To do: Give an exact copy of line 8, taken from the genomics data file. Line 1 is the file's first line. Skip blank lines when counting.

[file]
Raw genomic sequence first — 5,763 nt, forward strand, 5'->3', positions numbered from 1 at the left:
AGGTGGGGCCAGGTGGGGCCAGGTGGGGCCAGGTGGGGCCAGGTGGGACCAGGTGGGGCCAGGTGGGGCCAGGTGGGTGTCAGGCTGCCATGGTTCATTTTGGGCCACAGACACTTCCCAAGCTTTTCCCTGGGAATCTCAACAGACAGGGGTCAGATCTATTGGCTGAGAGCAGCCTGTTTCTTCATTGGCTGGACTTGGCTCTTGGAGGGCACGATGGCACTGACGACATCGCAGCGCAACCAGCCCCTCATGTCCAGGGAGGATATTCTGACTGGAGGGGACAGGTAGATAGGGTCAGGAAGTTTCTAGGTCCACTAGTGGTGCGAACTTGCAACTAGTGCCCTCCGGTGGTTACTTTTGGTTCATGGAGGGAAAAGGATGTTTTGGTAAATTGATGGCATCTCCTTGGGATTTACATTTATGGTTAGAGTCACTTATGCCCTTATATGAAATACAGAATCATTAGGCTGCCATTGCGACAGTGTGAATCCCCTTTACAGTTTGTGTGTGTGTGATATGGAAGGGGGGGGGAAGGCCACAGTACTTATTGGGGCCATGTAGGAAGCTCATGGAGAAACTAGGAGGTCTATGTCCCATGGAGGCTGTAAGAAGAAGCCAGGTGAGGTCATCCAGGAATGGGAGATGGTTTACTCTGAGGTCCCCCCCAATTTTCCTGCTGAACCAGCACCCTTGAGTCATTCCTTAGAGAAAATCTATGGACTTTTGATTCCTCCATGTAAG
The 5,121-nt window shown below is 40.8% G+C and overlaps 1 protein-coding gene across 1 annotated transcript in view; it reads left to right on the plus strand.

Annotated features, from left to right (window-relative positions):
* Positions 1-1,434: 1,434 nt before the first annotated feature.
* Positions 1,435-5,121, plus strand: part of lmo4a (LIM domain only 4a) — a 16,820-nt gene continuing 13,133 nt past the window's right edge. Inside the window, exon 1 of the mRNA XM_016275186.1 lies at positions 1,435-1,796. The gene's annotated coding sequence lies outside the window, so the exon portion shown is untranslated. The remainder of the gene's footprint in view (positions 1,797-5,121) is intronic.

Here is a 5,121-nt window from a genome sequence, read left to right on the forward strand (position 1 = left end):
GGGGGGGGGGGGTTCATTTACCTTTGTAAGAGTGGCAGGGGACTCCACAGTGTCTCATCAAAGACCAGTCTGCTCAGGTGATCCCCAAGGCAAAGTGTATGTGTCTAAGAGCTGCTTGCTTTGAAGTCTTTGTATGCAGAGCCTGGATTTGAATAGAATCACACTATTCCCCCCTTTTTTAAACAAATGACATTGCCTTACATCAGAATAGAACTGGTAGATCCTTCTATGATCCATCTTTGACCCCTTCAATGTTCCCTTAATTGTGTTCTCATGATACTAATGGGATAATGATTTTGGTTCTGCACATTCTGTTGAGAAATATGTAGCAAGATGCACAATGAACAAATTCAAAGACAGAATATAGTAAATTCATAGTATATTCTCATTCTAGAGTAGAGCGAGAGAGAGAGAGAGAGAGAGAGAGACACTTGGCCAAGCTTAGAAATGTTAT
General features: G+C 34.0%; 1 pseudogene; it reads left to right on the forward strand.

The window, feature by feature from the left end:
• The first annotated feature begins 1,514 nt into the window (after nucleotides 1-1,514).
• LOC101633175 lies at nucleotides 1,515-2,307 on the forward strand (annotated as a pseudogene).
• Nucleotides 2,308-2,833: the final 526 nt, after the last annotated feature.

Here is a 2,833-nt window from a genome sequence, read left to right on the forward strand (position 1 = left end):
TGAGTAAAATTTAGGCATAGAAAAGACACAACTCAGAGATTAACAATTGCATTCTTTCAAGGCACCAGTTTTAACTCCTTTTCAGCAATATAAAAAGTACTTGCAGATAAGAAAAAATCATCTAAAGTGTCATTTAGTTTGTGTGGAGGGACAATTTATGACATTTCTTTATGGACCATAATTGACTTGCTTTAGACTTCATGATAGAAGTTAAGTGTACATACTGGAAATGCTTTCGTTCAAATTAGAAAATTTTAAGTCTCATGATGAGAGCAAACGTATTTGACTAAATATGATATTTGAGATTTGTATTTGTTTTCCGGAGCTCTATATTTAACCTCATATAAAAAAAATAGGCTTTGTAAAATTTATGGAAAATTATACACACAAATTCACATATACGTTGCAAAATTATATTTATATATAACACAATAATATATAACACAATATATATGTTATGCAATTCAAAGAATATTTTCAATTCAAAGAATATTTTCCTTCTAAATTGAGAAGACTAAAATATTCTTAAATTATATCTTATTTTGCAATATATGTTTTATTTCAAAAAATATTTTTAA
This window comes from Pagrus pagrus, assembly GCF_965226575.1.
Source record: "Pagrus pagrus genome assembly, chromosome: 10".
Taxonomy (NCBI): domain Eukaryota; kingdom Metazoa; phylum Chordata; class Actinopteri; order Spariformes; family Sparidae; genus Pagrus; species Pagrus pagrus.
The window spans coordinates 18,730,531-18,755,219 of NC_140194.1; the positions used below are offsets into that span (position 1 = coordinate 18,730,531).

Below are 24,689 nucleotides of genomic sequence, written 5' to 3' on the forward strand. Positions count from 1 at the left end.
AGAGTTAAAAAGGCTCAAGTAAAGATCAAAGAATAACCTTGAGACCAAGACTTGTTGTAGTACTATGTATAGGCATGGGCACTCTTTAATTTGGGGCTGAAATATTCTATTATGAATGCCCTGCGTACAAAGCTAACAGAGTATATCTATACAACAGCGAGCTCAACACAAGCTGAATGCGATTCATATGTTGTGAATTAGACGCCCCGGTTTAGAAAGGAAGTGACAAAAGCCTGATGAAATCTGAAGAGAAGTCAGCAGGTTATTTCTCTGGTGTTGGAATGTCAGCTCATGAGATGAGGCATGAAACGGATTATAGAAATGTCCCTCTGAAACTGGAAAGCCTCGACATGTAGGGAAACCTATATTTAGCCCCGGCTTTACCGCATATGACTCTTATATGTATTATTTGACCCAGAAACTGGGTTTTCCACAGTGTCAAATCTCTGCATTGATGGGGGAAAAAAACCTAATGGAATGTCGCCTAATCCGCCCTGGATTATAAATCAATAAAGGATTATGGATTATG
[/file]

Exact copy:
GGGGGGGGGGGGTTCATTTACCTTTGTAAGAGTGGCAGGGGACTCCACAGTGTCTCATCAAAGACCAGTCTGCTCAGGTGATCCCCAAGGCAAAGTGTATGTGTCTAAGAGCTGCTTGCTTTGAAGTCTTTGTATGCAGAGCCTGGATTTGAATAGAATCACACTATTCCCCCCTTTTTTAAACAAATGACATTGCCTTACATCAGAATAGAACTGGTAGATCCTTCTATGATCCATCTTTGACCCCTTCAATGTTCCCTTAATTGTGTTCTCATGATACTAATGGGATAATGATTTTGGTTCTGCACATTCTGTTGAGAAATATGTAGCAAGATGCACAATGAACAAATTCAAAGACAGAATATAGTAAATTCATAGTATATTCTCATTCTAGAGTAGAGCGAGAGAGAGAGAGAGAGAGAGAGAGACACTTGGCCAAGCTTAGAAATGTTAT